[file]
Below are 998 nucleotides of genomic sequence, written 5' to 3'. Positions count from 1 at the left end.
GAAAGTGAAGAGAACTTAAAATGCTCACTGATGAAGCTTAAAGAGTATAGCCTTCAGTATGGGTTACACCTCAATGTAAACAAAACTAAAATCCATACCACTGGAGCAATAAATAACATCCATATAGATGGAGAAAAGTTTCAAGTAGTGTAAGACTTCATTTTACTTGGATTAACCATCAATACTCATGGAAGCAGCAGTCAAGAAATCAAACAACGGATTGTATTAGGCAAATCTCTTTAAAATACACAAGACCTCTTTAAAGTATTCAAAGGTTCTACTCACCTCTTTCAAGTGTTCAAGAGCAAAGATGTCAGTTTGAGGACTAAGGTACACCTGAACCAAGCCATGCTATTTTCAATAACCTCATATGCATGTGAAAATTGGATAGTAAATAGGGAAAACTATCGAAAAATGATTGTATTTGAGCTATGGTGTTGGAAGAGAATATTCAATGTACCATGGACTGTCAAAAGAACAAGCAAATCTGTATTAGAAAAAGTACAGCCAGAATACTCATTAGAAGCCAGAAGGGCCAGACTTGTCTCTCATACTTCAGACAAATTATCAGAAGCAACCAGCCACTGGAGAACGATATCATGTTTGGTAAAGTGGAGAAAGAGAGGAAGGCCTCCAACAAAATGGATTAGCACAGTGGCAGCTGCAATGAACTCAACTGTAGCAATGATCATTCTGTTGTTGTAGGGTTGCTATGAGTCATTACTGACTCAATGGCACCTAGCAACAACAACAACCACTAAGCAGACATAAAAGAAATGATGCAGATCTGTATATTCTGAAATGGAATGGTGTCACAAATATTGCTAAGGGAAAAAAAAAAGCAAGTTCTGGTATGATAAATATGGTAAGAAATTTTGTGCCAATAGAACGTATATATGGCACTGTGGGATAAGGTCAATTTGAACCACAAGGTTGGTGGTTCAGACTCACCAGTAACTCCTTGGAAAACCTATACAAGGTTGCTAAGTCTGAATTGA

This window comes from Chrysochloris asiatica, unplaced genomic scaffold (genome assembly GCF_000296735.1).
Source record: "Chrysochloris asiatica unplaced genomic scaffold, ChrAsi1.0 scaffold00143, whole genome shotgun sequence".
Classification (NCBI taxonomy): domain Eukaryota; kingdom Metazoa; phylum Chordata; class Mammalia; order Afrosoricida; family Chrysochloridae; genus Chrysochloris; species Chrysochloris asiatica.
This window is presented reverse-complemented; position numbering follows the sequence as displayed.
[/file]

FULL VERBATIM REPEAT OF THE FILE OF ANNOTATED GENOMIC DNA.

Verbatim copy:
Below are 998 nucleotides of genomic sequence, written 5' to 3'. Positions count from 1 at the left end.
GAAAGTGAAGAGAACTTAAAATGCTCACTGATGAAGCTTAAAGAGTATAGCCTTCAGTATGGGTTACACCTCAATGTAAACAAAACTAAAATCCATACCACTGGAGCAATAAATAACATCCATATAGATGGAGAAAAGTTTCAAGTAGTGTAAGACTTCATTTTACTTGGATTAACCATCAATACTCATGGAAGCAGCAGTCAAGAAATCAAACAACGGATTGTATTAGGCAAATCTCTTTAAAATACACAAGACCTCTTTAAAGTATTCAAAGGTTCTACTCACCTCTTTCAAGTGTTCAAGAGCAAAGATGTCAGTTTGAGGACTAAGGTACACCTGAACCAAGCCATGCTATTTTCAATAACCTCATATGCATGTGAAAATTGGATAGTAAATAGGGAAAACTATCGAAAAATGATTGTATTTGAGCTATGGTGTTGGAAGAGAATATTCAATGTACCATGGACTGTCAAAAGAACAAGCAAATCTGTATTAGAAAAAGTACAGCCAGAATACTCATTAGAAGCCAGAAGGGCCAGACTTGTCTCTCATACTTCAGACAAATTATCAGAAGCAACCAGCCACTGGAGAACGATATCATGTTTGGTAAAGTGGAGAAAGAGAGGAAGGCCTCCAACAAAATGGATTAGCACAGTGGCAGCTGCAATGAACTCAACTGTAGCAATGATCATTCTGTTGTTGTAGGGTTGCTATGAGTCATTACTGACTCAATGGCACCTAGCAACAACAACAACCACTAAGCAGACATAAAAGAAATGATGCAGATCTGTATATTCTGAAATGGAATGGTGTCACAAATATTGCTAAGGGAAAAAAAAAAGCAAGTTCTGGTATGATAAATATGGTAAGAAATTTTGTGCCAATAGAACGTATATATGGCACTGTGGGATAAGGTCAATTTGAACCACAAGGTTGGTGGTTCAGACTCACCAGTAACTCCTTGGAAAACCTATACAAGGTTGCTAAGTCTGAATTGA

This window comes from Chrysochloris asiatica, unplaced genomic scaffold (genome assembly GCF_000296735.1).
Source record: "Chrysochloris asiatica unplaced genomic scaffold, ChrAsi1.0 scaffold00143, whole genome shotgun sequence".
Classification (NCBI taxonomy): domain Eukaryota; kingdom Metazoa; phylum Chordata; class Mammalia; order Afrosoricida; family Chrysochloridae; genus Chrysochloris; species Chrysochloris asiatica.
This window is presented reverse-complemented; position numbering follows the sequence as displayed.